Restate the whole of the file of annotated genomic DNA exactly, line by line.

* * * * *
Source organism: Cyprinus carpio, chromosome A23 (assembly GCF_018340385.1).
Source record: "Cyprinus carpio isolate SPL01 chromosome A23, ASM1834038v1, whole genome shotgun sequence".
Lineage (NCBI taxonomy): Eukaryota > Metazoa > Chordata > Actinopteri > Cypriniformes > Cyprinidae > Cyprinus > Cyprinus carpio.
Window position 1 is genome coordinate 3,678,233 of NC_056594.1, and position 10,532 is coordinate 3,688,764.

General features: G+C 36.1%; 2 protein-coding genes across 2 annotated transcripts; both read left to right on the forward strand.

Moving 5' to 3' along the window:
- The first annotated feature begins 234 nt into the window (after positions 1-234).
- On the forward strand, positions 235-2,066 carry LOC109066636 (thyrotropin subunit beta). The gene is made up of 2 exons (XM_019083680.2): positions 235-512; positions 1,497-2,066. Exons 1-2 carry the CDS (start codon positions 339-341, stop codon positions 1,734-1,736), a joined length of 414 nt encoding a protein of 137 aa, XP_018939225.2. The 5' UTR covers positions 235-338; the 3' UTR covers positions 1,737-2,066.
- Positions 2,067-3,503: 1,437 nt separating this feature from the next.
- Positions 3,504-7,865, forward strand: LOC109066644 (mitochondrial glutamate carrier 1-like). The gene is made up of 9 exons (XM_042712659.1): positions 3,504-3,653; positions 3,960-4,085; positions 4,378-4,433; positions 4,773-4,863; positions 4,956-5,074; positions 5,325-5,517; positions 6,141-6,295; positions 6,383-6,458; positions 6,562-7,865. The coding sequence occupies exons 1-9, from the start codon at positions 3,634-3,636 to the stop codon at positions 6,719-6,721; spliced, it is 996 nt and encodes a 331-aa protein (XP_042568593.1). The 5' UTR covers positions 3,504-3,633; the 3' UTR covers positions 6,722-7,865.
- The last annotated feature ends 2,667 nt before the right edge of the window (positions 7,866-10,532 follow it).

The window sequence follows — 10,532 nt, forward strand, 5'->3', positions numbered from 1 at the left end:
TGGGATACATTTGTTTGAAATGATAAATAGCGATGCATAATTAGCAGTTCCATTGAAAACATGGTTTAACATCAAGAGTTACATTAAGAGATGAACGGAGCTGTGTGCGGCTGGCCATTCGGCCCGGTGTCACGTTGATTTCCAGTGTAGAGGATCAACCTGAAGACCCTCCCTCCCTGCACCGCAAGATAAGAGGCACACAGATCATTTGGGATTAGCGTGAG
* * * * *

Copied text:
Source organism: Cyprinus carpio, chromosome A23 (assembly GCF_018340385.1).
Source record: "Cyprinus carpio isolate SPL01 chromosome A23, ASM1834038v1, whole genome shotgun sequence".
Lineage (NCBI taxonomy): Eukaryota > Metazoa > Chordata > Actinopteri > Cypriniformes > Cyprinidae > Cyprinus > Cyprinus carpio.
Window position 1 is genome coordinate 3,678,233 of NC_056594.1, and position 10,532 is coordinate 3,688,764.

General features: G+C 36.1%; 2 protein-coding genes across 2 annotated transcripts; both read left to right on the forward strand.

Moving 5' to 3' along the window:
- The first annotated feature begins 234 nt into the window (after positions 1-234).
- On the forward strand, positions 235-2,066 carry LOC109066636 (thyrotropin subunit beta). The gene is made up of 2 exons (XM_019083680.2): positions 235-512; positions 1,497-2,066. Exons 1-2 carry the CDS (start codon positions 339-341, stop codon positions 1,734-1,736), a joined length of 414 nt encoding a protein of 137 aa, XP_018939225.2. The 5' UTR covers positions 235-338; the 3' UTR covers positions 1,737-2,066.
- Positions 2,067-3,503: 1,437 nt separating this feature from the next.
- Positions 3,504-7,865, forward strand: LOC109066644 (mitochondrial glutamate carrier 1-like). The gene is made up of 9 exons (XM_042712659.1): positions 3,504-3,653; positions 3,960-4,085; positions 4,378-4,433; positions 4,773-4,863; positions 4,956-5,074; positions 5,325-5,517; positions 6,141-6,295; positions 6,383-6,458; positions 6,562-7,865. The coding sequence occupies exons 1-9, from the start codon at positions 3,634-3,636 to the stop codon at positions 6,719-6,721; spliced, it is 996 nt and encodes a 331-aa protein (XP_042568593.1). The 5' UTR covers positions 3,504-3,633; the 3' UTR covers positions 6,722-7,865.
- The last annotated feature ends 2,667 nt before the right edge of the window (positions 7,866-10,532 follow it).

The window sequence follows — 10,532 nt, forward strand, 5'->3', positions numbered from 1 at the left end:
TGGGATACATTTGTTTGAAATGATAAATAGCGATGCATAATTAGCAGTTCCATTGAAAACATGGTTTAACATCAAGAGTTACATTAAGAGATGAACGGAGCTGTGTGCGGCTGGCCATTCGGCCCGGTGTCACGTTGATTTCCAGTGTAGAGGATCAACCTGAAGACCCTCCCTCCCTGCACCGCAAGATAAGAGGCACACAGATCATTTGGGATTAGCGTGAG